For better or worse, we’re all influenced by a multitude of things that surround us. And as guys, it can be really difficult to be strong enough in our own convictions – especially if those principles may not align with the traditional societal expectations of how a ‘real man’ should think, speak and act. 

For instance, I was raised a huge football fan. I adore my teams and get really passionate for the upcoming games. Damn it, I just love this time of year. I also thoroughly enjoy listening to a couple of the radio personalities throughout the day when all they’re talking is Broncos football. 

However, sometimes the commentary may take a sidebar after some info leaks out about a player that may regularly practice yoga, meditation or another type of spiritual practice. Inevitably, that commentary becomes steeped in sarcasm and cynicism. And I’m immediately reminded that I may not actually be their typical listener that the station is trying to reach. Instead, I’m guessing that the chances are more likely that the average guy listening in is giggling right along with the personality’s mockery. 

So my immediate response that’s triggering inside my head is that I should probably keep my own daily practices quiet. I’m probably going to see my own helping of mockery if I make it known how important I find a daily yoga session is…. Or that I do my very best every day to make meditation a non-negotiable practice for me.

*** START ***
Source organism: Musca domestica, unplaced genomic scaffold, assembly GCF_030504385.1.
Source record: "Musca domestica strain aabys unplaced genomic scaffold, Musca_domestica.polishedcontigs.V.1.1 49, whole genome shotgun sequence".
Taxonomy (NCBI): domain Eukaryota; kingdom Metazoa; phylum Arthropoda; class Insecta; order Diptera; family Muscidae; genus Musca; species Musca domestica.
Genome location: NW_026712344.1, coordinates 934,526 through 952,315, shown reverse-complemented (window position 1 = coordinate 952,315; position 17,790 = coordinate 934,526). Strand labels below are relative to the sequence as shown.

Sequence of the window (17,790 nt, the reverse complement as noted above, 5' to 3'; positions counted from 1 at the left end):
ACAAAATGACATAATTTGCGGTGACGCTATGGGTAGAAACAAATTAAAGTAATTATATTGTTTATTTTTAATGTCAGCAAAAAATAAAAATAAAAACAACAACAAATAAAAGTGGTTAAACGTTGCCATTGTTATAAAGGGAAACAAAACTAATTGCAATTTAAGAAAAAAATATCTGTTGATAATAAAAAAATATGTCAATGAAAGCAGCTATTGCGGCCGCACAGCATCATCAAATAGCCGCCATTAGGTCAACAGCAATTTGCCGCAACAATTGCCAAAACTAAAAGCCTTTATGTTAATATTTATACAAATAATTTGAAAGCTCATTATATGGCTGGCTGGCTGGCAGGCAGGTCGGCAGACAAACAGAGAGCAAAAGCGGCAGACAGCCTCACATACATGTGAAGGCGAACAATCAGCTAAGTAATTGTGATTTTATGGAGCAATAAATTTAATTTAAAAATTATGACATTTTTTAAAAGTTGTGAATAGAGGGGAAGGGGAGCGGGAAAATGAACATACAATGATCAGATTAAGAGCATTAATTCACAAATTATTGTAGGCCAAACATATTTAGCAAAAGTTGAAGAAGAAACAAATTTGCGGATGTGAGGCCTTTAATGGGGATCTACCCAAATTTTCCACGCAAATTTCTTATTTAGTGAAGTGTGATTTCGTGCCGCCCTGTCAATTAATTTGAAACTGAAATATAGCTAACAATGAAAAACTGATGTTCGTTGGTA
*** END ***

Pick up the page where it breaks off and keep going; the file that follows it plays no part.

But instead, I know I need to hold onto the fact that – 

If I know how crucial these practices are to me and why they keep my mind and body in a space that is consistently working to be the best version of me….

If one of my main purposes of why the MDG exists is to help others see beyond the normal expectation, the assumption of how a man is ‘supposed’ to act… the exterior tough-guy facade that conceals the inner uncertainty and reluctance existing in so many….

Then why the hell wouldn’t I share these practices with others? They freaking help. They’re absolutely vital to continue my growth in becoming the person I know I’m meant to be. 

Enjoying a spiritual practice may still be somewhat scoffed upon by the mainstream… it’s a routine that’s still not entirely embraced by the masculinity norms. While I believe the commentary is starting to shift, it’s just not quite there yet.

Considering the regularity that I go to a sold-out yoga class and there might be another guy in the class. But it’s more likely that I’m the only one there. I’ve had conversations with the teachers at the studio about how they struggle to keep men there as clients. It really is an interesting feeling. I find that I really have to be pretty confident in myself.

But recognizing the ease that we tend to find ourselves spouting vulgarity in basic conversation out in public (I’m certainly not absolved when it comes to profanity), why is the term Spirituality something we’re so reluctant to use? Sure seems like it’s a word we Men want to avoid at all costs.

Personally, I think we should start a new approach of speaking profanity. Then maybe it’d become a little more accepted…. 

Namaste, brother.

Spirituality Is Not a Bad Word